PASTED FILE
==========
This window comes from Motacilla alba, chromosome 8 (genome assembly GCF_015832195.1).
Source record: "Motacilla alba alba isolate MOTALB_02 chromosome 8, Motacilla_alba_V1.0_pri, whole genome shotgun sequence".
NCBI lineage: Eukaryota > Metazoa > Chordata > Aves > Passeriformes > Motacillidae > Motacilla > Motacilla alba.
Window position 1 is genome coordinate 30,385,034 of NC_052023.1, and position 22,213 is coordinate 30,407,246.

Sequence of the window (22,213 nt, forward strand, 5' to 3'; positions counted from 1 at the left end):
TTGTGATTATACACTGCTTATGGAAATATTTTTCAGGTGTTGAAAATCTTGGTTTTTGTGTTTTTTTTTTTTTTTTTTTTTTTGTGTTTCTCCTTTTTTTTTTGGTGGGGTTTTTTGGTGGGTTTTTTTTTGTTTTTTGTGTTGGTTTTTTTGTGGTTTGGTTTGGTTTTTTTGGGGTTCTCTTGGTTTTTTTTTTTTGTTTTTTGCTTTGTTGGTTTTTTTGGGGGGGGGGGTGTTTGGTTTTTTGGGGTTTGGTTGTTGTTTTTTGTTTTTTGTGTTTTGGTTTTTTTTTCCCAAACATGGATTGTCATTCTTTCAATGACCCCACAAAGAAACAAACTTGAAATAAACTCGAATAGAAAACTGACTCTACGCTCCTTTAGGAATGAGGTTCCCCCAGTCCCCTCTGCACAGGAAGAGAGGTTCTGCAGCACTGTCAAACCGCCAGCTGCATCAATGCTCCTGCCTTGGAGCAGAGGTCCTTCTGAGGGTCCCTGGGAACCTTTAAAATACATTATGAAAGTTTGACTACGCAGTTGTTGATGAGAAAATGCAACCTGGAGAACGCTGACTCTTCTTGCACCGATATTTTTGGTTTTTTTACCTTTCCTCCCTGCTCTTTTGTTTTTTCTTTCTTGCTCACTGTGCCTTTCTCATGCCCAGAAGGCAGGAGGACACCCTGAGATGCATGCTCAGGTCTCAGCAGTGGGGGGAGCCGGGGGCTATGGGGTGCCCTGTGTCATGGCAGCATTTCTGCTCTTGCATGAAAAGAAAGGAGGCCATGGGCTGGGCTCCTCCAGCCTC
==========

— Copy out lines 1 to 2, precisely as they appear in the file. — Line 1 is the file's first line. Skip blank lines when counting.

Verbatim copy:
This window comes from Motacilla alba, chromosome 8 (genome assembly GCF_015832195.1).
Source record: "Motacilla alba alba isolate MOTALB_02 chromosome 8, Motacilla_alba_V1.0_pri, whole genome shotgun sequence".